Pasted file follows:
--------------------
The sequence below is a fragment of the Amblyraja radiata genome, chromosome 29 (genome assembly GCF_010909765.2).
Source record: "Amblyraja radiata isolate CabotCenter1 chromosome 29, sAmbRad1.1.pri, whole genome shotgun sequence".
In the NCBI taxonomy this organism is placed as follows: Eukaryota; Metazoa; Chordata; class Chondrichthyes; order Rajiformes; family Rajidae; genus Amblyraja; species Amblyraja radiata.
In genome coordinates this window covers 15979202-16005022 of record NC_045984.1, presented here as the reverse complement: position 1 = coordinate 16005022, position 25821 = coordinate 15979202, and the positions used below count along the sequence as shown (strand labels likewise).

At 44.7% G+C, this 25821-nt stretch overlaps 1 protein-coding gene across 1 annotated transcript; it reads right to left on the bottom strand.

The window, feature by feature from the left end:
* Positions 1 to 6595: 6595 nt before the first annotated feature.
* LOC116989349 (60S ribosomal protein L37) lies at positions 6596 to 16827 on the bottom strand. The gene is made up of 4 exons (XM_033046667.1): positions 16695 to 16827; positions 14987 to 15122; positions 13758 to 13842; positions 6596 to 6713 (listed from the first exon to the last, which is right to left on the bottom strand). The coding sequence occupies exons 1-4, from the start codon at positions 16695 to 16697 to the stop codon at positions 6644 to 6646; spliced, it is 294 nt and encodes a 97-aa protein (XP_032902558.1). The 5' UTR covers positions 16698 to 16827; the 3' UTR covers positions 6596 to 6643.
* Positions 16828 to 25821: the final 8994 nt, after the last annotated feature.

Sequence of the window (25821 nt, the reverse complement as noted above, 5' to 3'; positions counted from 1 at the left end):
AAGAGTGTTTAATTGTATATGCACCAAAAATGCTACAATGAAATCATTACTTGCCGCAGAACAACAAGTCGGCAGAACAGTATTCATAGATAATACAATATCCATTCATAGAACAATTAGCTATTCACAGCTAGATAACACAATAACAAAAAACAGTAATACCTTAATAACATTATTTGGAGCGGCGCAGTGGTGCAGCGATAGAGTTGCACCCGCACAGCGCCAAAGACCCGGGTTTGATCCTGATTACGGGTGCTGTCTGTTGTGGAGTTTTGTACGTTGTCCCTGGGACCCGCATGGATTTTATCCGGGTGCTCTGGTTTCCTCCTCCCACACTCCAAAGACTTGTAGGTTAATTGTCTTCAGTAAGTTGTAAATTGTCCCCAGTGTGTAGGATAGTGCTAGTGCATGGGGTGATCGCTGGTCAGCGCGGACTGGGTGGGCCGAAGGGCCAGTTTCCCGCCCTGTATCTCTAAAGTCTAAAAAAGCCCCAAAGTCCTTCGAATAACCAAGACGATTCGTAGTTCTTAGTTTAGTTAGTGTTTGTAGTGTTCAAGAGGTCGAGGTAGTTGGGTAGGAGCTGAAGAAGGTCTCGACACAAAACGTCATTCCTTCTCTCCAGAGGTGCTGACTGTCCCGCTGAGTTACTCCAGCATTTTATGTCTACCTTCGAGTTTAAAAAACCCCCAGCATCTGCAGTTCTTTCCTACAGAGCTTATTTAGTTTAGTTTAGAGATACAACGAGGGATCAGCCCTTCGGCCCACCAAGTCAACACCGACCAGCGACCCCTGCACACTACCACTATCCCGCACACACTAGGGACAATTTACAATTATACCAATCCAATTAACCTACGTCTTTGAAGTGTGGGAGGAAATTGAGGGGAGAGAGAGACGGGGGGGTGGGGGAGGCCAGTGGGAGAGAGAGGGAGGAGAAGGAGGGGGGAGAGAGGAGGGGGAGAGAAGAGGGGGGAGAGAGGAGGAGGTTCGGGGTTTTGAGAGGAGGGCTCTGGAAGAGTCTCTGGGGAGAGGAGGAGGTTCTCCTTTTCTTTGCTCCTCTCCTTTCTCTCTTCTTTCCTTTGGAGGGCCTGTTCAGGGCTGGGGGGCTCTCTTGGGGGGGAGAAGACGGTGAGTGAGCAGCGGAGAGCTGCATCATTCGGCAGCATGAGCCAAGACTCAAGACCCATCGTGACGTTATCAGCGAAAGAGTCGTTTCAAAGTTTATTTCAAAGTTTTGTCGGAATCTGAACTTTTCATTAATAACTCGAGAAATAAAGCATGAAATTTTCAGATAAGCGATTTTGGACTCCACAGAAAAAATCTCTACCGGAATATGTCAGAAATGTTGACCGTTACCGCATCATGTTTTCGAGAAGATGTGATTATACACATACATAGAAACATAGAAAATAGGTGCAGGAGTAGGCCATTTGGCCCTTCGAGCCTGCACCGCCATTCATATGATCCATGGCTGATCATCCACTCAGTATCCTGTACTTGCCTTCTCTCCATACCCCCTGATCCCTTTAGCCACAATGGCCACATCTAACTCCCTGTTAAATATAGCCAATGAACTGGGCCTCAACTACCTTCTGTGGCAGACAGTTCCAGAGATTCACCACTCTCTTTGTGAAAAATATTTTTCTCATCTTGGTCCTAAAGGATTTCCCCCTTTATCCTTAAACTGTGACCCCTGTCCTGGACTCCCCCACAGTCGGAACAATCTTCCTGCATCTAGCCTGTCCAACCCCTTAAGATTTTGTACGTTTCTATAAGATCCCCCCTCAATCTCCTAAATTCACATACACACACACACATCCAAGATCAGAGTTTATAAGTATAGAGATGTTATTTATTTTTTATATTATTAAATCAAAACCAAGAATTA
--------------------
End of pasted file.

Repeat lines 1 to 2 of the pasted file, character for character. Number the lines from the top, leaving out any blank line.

The sequence below is a fragment of the Amblyraja radiata genome, chromosome 29 (genome assembly GCF_010909765.2).
Source record: "Amblyraja radiata isolate CabotCenter1 chromosome 29, sAmbRad1.1.pri, whole genome shotgun sequence".